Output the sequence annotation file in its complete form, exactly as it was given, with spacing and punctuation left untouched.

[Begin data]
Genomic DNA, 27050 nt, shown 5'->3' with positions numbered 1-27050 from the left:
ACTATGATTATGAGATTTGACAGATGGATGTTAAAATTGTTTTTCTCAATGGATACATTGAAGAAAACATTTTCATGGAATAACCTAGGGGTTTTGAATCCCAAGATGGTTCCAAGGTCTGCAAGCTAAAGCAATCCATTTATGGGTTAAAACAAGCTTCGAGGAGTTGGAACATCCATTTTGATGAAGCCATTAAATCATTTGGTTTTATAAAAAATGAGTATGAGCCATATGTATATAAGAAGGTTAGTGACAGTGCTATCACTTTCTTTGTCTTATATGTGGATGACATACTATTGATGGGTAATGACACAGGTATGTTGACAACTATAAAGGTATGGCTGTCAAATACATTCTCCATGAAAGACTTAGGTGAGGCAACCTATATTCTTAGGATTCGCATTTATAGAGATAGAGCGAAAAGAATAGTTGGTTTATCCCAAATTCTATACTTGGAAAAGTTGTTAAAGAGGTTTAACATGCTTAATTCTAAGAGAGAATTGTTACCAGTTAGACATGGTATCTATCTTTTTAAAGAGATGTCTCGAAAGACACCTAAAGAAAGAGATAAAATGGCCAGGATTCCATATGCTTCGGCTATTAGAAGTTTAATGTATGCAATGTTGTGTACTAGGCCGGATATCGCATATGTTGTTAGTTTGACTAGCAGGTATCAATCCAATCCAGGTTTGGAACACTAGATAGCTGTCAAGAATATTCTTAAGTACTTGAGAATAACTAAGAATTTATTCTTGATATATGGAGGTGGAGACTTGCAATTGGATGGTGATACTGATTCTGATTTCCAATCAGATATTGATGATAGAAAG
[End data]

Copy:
Genomic DNA, 27050 nt, shown 5'->3' with positions numbered 1-27050 from the left:
ACTATGATTATGAGATTTGACAGATGGATGTTAAAATTGTTTTTCTCAATGGATACATTGAAGAAAACATTTTCATGGAATAACCTAGGGGTTTTGAATCCCAAGATGGTTCCAAGGTCTGCAAGCTAAAGCAATCCATTTATGGGTTAAAACAAGCTTCGAGGAGTTGGAACATCCATTTTGATGAAGCCATTAAATCATTTGGTTTTATAAAAAATGAGTATGAGCCATATGTATATAAGAAGGTTAGTGACAGTGCTATCACTTTCTTTGTCTTATATGTGGATGACATACTATTGATGGGTAATGACACAGGTATGTTGACAACTATAAAGGTATGGCTGTCAAATACATTCTCCATGAAAGACTTAGGTGAGGCAACCTATATTCTTAGGATTCGCATTTATAGAGATAGAGCGAAAAGAATAGTTGGTTTATCCCAAATTCTATACTTGGAAAAGTTGTTAAAGAGGTTTAACATGCTTAATTCTAAGAGAGAATTGTTACCAGTTAGACATGGTATCTATCTTTTTAAAGAGATGTCTCGAAAGACACCTAAAGAAAGAGATAAAATGGCCAGGATTCCATATGCTTCGGCTATTAGAAGTTTAATGTATGCAATGTTGTGTACTAGGCCGGATATCGCATATGTTGTTAGTTTGACTAGCAGGTATCAATCCAATCCAGGTTTGGAACACTAGATAGCTGTCAAGAATATTCTTAAGTACTTGAGAATAACTAAGAATTTATTCTTGATATATGGAGGTGGAGACTTGCAATTGGATGGTGATACTGATTCTGATTTCCAATCAGATATTGATGATAGAAAG